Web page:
WASHINGTON (Diya TV) — Supreme Court Justice Ruth Bader Ginsburg has died at 87. She was the oldest sitting member of the court. Justice Ginsburg was only the second woman named to the Supreme Court. A cultural and feminist icon, Ginsburg was appointed to the Court by President Bill Clinton, and her passing will set off a showdown in the coming weeks before the November election. In a message left this week as her health waned, Ginsburg said “my most fervent wish is that I will not be replaced until a new president is installed.” But Senate Majority Leader Mitch McConnell shortly after Ginsburg’s death was announced said the Senate will conduct a vote to replace her and President Trump is expected to put forth a nominee to fill the seat in the coming days.

An Indian American doctor filed a federal lawsuit against the Aurora, Colorado police department after one of their police officers pointed a gun at him on his own property while he was trying to park his car. The incident was captured on video. The officer, Justin Henderson, has been suspended for 40 hours without pay and will be required to attend de-escalation training. 45 year old Dr. Paramjit Parmar, who is known in Aurora for his aid to refugees, believes race affected how he was treated and said Henderson’s punishment is “terribly inadequate.”

Ravi Kapur contributed to this report.

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Recall efforts against Kshama Sawant moves forward

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Recall efforts against Kshama Sawant moves forward | Diya TV News

SEATTLE (Diya TV) — The recall effort against Seattle City Councilwoman Kshama Sawant can move forward after a ruling by a King County judge. Superior Court Judge Jim Rogers said four of the six accusations against Sawant are legitimate. They include misuse of city resources, misuse of her position by letting protesters into City Hall, relinquishing her duties of office to an outside political organization and leading a protest to Seattle Mayor Jenny Durkan’s house despite her address being protected due to threats from her time as a U.S. Attorney.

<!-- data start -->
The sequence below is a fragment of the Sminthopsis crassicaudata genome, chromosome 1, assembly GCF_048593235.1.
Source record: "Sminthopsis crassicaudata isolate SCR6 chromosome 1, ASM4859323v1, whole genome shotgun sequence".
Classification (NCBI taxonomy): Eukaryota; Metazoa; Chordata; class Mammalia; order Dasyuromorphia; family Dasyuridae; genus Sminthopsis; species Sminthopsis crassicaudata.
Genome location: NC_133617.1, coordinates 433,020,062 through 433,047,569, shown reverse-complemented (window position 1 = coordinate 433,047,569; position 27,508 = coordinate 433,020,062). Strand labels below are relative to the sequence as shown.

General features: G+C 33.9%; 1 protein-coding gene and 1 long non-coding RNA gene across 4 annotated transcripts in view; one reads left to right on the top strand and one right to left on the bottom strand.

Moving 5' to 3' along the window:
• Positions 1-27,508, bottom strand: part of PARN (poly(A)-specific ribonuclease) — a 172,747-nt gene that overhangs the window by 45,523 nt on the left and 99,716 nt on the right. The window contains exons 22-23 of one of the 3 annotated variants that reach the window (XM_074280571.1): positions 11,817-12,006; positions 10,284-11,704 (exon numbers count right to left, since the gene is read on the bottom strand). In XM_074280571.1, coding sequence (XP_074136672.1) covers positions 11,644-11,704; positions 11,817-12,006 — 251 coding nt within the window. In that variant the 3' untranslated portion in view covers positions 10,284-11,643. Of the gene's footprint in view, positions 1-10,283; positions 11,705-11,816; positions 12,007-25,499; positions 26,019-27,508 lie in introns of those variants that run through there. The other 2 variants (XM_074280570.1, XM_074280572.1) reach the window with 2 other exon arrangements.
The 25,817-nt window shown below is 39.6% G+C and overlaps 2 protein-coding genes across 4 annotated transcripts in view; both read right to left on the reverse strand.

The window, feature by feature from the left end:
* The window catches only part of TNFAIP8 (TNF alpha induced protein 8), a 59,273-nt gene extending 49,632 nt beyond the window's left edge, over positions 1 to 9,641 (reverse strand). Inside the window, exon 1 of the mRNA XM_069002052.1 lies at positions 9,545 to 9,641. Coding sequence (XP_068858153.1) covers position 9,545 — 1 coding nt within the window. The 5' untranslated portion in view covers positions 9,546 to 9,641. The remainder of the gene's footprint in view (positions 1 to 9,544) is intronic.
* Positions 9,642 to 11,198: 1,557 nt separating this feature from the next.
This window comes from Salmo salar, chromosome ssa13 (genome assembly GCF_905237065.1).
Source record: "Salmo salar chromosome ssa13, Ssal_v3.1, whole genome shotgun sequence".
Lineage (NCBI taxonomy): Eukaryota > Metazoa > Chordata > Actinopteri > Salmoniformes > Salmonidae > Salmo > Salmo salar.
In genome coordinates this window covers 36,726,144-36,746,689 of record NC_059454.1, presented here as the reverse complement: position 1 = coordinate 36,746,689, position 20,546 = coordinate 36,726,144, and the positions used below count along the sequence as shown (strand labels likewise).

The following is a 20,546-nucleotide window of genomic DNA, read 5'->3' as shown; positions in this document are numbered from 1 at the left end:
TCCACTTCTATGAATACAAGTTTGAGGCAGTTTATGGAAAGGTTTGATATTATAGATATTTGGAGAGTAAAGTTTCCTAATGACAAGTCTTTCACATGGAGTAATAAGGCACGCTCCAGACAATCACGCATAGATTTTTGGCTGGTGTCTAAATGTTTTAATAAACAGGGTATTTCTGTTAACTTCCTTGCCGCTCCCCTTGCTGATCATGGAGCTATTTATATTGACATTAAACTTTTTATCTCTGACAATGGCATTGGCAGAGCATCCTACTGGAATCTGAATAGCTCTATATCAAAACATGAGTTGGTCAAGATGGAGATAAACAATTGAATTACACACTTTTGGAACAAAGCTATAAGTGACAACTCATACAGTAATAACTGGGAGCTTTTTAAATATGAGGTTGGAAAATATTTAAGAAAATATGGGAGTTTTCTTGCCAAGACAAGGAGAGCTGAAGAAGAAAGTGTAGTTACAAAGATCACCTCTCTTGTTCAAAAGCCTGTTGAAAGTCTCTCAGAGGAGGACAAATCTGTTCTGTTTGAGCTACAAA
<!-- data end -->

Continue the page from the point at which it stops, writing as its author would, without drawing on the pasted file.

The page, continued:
Now, the group of residents leading the recall must get about 11,000 valid signatures before the recall gets on the ballot. Sawant in response said this battle is just the latest attempt by corporate interests and Mayor Durkan to derail her efforts to reform the city and announced she will lead a grassroots campaign to fight the charges.

Meanwhile, Seattle Mayor Jenny Durkan is facing heat as well from U.S. Attorney General William Barr, who suggested prosecutors consider filing charges against her over the mass protests this summer that led some protesters to establish a police-free zone in downtown Seattle. In a tweet, former U.S. Attorney Preet Bharara offered his help to Durkan pro-bono.

Indian Prime Minister Modi turned 70 years old and received birthday wishes from around the globe, including from President Trump, who called Modi “a great leader and loyal friend.”

Ravi Kapur contributed to this report.

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Indiaspora & AAPI data survey Indian American voters

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Indiaspora & AAPI data survey Indian American voters| Diya TV News

SAN FRANCISCO (Diya TV) — At a virtual event featuring the former CEO of the Democratic National Committee, Seema Nanda, Democratic Congressman Raja Krishnamoorthi and Republican Ohio State Representative Niraj Antani, non-profit Indiaspora teamed up with AAPI Data to reveal the growing political power of the Indian American diaspora. The joint report says 66% of Indian Americans currently favor Vice President Biden, and 28% favor President Trump. The study shows an enormous rise in political engagement from the community. There are 1.8 million Indian Americans in the U.S. who are eligible voters and both sides of the aisle recognize the need to further engage Indian Americans, who AAPI Data notes is now the largest part of the Asian American community, surpassing Chinese Americans.

Eric Trump, President Trump’s son, took part in an Indian Voices for Trump event in suburban Atlanta. It was an indoor rally with appropriate social distancing measures in place. Trump was on hand to win support from the community in a vital state that will be tightly contested this fall. Georgia, like North Carolina, Pennsylvania, Florida, Michigan and Texas are considered in play and have growing Indian American populations.

Ravi Kapur contributed to this report.